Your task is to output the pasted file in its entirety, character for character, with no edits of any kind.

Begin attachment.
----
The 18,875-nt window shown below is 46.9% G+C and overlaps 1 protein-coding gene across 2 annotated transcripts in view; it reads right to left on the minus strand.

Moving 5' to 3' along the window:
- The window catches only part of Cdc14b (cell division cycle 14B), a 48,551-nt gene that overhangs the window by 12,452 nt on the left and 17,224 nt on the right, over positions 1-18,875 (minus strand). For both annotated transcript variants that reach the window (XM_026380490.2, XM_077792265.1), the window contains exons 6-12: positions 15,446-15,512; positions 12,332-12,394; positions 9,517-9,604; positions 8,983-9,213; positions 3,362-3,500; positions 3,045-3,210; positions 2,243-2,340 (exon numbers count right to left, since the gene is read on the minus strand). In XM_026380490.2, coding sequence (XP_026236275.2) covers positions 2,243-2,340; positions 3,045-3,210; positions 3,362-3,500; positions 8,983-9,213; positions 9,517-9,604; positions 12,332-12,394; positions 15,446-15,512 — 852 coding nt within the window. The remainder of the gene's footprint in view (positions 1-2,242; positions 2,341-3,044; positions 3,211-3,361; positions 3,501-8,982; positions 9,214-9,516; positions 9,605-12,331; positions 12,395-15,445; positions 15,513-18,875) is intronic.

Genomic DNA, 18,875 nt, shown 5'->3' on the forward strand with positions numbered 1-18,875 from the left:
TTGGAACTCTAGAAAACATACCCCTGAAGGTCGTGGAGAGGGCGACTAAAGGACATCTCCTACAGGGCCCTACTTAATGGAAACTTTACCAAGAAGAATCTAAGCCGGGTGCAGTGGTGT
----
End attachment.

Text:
The 18,875-nt window shown below is 46.9% G+C and overlaps 1 protein-coding gene across 2 annotated transcripts in view; it reads right to left on the minus strand.

Moving 5' to 3' along the window:
- The window catches only part of Cdc14b (cell division cycle 14B), a 48,551-nt gene that overhangs the window by 12,452 nt on the left and 17,224 nt on the right, over positions 1-18,875 (minus strand). For both annotated transcript variants that reach the window (XM_026380490.2, XM_077792265.1), the window contains exons 6-12: positions 15,446-15,512; positions 12,332-12,394; positions 9,517-9,604; positions 8,983-9,213; positions 3,362-3,500; positions 3,045-3,210; positions 2,243-2,340 (exon numbers count right to left, since the gene is read on the minus strand). In XM_026380490.2, coding sequence (XP_026236275.2) covers positions 2,243-2,340; positions 3,045-3,210; positions 3,362-3,500; positions 8,983-9,213; positions 9,517-9,604; positions 12,332-12,394; positions 15,446-15,512 — 852 coding nt within the window. The remainder of the gene's footprint in view (positions 1-2,242; positions 2,341-3,044; positions 3,211-3,361; positions 3,501-8,982; positions 9,214-9,516; positions 9,605-12,331; positions 12,395-15,445; positions 15,513-18,875) is intronic.

Genomic DNA, 18,875 nt, shown 5'->3' on the forward strand with positions numbered 1-18,875 from the left:
TTGGAACTCTAGAAAACATACCCCTGAAGGTCGTGGAGAGGGCGACTAAAGGACATCTCCTACAGGGCCCTACTTAATGGAAACTTTACCAAGAAGAATCTAAGCCGGGTGCAGTGGTGT